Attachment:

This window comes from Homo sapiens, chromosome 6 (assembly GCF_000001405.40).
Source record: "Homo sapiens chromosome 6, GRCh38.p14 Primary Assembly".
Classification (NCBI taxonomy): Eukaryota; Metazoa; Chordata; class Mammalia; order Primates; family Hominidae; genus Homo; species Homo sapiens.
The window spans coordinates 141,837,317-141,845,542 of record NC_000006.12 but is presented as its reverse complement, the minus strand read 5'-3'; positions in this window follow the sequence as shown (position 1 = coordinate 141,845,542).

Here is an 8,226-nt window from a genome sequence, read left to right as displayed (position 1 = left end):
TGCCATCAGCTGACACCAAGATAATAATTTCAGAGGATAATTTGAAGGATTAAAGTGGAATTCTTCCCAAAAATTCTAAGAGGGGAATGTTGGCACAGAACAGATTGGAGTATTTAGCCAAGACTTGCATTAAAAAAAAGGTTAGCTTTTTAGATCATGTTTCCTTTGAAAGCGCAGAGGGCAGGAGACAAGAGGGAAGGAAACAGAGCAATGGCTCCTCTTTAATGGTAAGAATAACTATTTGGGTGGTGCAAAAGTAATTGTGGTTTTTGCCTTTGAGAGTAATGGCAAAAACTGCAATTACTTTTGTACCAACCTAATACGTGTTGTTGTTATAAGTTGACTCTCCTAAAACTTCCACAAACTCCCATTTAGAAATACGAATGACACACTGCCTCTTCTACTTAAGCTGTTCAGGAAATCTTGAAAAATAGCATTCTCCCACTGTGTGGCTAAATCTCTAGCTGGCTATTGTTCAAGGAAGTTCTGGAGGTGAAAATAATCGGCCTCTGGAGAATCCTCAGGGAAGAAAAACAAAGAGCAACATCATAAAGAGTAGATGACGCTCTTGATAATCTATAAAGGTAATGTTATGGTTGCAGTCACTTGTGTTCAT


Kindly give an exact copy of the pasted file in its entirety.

This window comes from Homo sapiens, chromosome 6 (assembly GCF_000001405.40).
Source record: "Homo sapiens chromosome 6, GRCh38.p14 Primary Assembly".
Classification (NCBI taxonomy): Eukaryota; Metazoa; Chordata; class Mammalia; order Primates; family Hominidae; genus Homo; species Homo sapiens.
The window spans coordinates 141,837,317-141,845,542 of record NC_000006.12 but is presented as its reverse complement, the minus strand read 5'-3'; positions in this window follow the sequence as shown (position 1 = coordinate 141,845,542).

Here is an 8,226-nt window from a genome sequence, read left to right as displayed (position 1 = left end):
TGCCATCAGCTGACACCAAGATAATAATTTCAGAGGATAATTTGAAGGATTAAAGTGGAATTCTTCCCAAAAATTCTAAGAGGGGAATGTTGGCACAGAACAGATTGGAGTATTTAGCCAAGACTTGCATTAAAAAAAAGGTTAGCTTTTTAGATCATGTTTCCTTTGAAAGCGCAGAGGGCAGGAGACAAGAGGGAAGGAAACAGAGCAATGGCTCCTCTTTAATGGTAAGAATAACTATTTGGGTGGTGCAAAAGTAATTGTGGTTTTTGCCTTTGAGAGTAATGGCAAAAACTGCAATTACTTTTGTACCAACCTAATACGTGTTGTTGTTATAAGTTGACTCTCCTAAAACTTCCACAAACTCCCATTTAGAAATACGAATGACACACTGCCTCTTCTACTTAAGCTGTTCAGGAAATCTTGAAAAATAGCATTCTCCCACTGTGTGGCTAAATCTCTAGCTGGCTATTGTTCAAGGAAGTTCTGGAGGTGAAAATAATCGGCCTCTGGAGAATCCTCAGGGAAGAAAAACAAAGAGCAACATCATAAAGAGTAGATGACGCTCTTGATAATCTATAAAGGTAATGTTATGGTTGCAGTCACTTGTGTTCAT